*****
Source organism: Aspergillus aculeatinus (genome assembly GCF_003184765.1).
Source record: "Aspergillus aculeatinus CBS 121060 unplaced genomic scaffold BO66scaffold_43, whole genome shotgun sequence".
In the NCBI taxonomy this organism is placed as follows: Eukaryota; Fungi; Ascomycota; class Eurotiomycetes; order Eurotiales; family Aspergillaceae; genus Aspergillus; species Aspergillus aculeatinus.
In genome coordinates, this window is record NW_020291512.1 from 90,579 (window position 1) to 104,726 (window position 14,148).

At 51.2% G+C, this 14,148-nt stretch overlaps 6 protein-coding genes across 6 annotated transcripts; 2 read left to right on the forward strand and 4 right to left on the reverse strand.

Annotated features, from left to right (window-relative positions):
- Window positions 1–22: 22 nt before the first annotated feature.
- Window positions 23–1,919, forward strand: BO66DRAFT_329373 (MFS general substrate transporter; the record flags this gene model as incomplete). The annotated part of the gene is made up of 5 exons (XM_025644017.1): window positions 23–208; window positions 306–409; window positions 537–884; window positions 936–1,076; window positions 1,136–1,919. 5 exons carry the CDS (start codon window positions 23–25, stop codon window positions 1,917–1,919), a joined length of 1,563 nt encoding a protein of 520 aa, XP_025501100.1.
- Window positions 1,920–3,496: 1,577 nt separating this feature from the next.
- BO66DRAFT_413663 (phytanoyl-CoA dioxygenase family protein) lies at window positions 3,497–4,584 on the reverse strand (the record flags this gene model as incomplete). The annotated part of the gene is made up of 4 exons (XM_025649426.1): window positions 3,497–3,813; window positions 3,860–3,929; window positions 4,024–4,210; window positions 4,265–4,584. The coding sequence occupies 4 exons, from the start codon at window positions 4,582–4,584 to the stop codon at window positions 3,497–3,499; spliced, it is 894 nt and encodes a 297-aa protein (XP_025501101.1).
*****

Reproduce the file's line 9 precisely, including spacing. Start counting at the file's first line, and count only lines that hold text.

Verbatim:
- Window positions 1,920–3,496: 1,577 nt separating this feature from the next.